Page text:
And as ever, the teams look for any advantage, and sometimes Pirelli has to rein them in.
Isola added: "It's not an easy job! For me it is not correct to say that people are cheating. They are trying to find the room in the regulations to do something that is allowed because it is not forbidden.
"If we realise that this new idea has a negative impact on the tyre, we need to react, and to police it. They've found some grey areas where they can work at the limit, that's all.
"It's more operatonal than set-up, but it's a combination of both, because also the set-up had an influence on how the tyre works."
Saturday's final practice session and qualifying passed without incident, but it was interesting to note that there were penalties in GP2 as a result of tyre pressure anomalies.
Given the general climate, it was logical to assume that that the F1 teams went into Sunday fully aware that the FIA was keeping a close eye on things, and thus it was imperative to comply with the limits.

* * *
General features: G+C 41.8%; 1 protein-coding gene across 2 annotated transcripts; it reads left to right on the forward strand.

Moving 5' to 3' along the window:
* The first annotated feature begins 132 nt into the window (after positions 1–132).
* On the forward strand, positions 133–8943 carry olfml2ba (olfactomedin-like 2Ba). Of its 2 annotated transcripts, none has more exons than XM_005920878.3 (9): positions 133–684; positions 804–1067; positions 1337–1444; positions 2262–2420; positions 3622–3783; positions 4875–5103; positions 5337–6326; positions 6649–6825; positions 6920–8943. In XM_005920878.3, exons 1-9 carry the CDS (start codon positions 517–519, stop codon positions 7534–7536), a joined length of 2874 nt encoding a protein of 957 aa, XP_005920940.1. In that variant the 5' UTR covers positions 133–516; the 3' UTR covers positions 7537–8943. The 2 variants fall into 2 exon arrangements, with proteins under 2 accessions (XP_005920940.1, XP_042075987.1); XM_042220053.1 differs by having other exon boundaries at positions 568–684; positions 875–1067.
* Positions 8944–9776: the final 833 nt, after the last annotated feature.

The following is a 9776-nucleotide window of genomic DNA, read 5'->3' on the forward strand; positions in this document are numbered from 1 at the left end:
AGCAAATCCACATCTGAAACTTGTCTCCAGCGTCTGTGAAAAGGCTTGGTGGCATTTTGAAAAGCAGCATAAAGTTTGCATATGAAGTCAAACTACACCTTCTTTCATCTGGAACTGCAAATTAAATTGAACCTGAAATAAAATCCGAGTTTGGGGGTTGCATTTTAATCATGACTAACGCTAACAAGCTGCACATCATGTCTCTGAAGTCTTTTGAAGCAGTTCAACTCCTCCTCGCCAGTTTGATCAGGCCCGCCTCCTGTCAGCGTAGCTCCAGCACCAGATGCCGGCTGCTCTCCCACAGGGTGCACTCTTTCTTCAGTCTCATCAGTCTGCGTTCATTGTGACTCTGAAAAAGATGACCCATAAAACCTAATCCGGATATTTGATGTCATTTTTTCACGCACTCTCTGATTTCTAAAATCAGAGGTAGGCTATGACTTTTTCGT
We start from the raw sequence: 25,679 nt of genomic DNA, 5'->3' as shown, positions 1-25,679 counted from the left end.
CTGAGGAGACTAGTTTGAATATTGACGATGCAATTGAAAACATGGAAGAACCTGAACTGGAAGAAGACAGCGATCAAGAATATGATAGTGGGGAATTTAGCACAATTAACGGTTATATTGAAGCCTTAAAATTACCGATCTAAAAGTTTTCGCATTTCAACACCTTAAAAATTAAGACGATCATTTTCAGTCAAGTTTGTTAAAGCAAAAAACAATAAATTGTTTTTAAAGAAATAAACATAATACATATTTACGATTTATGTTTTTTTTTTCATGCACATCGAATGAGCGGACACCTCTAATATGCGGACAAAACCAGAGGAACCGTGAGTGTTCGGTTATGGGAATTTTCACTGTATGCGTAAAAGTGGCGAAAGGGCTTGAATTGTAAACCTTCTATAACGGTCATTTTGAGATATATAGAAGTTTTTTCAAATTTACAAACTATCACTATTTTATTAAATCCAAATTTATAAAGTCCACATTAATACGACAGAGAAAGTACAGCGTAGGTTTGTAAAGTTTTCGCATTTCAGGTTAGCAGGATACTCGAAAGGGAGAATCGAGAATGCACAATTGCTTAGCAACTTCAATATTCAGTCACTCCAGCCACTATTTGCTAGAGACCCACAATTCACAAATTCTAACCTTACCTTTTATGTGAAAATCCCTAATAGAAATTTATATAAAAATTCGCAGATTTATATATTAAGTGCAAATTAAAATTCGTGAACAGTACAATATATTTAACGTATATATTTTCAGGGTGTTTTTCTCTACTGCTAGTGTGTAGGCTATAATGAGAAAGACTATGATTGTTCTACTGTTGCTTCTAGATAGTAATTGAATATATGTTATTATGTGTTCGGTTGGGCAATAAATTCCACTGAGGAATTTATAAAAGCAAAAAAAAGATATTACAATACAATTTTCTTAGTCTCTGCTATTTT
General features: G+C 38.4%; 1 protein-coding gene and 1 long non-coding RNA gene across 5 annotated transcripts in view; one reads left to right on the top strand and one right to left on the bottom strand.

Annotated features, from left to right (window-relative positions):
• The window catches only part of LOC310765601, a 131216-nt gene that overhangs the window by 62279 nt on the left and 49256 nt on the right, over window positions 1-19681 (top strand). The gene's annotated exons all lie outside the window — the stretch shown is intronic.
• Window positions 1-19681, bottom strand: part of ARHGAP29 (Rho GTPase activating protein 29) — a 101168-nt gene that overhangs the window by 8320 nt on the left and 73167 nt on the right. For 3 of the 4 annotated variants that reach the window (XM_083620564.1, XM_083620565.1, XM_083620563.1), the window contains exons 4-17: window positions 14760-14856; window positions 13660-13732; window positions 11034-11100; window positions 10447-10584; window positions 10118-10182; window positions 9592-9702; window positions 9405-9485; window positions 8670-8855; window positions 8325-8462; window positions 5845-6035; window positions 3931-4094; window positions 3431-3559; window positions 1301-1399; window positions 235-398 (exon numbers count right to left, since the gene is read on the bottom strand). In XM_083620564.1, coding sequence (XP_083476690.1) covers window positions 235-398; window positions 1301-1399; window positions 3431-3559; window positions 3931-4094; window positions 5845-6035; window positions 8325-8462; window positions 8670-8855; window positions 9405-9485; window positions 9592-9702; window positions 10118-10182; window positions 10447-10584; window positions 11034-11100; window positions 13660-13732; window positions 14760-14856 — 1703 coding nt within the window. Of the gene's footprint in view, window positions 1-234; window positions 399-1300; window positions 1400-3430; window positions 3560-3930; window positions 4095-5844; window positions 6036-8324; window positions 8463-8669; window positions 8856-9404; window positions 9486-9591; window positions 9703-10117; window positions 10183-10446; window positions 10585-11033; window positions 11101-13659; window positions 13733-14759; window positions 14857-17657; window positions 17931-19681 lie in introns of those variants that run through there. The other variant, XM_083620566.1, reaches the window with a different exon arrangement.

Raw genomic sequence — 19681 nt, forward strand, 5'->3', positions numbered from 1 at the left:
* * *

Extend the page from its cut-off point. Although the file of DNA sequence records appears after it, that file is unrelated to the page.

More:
The usual practice is for the pressures of the tyres used to start the race to be recorded by the team's individual Pirelli engineers in the last few minutes before the start, and this information is relayed to the FIA.
Different tyres are used for the reconnaissance laps through the pitlane and to get to the grid, so the actual race tyres are waiting on trollies on the grid in heated blankets.
Exactly when they are checked appears to be something of a grey area, and apparently the FIA found out that different Pirelli engineers and teams adopt slightly different procedures and timings.
However, in essence, the numbers are taken when the tyres are still in fully heated blankets. The Pirelli engineer with each team, sets (or oversees) the pressure setting just before the blankets are disconnected from the power supply, ie when they are at their hottest. This is normally 110°C.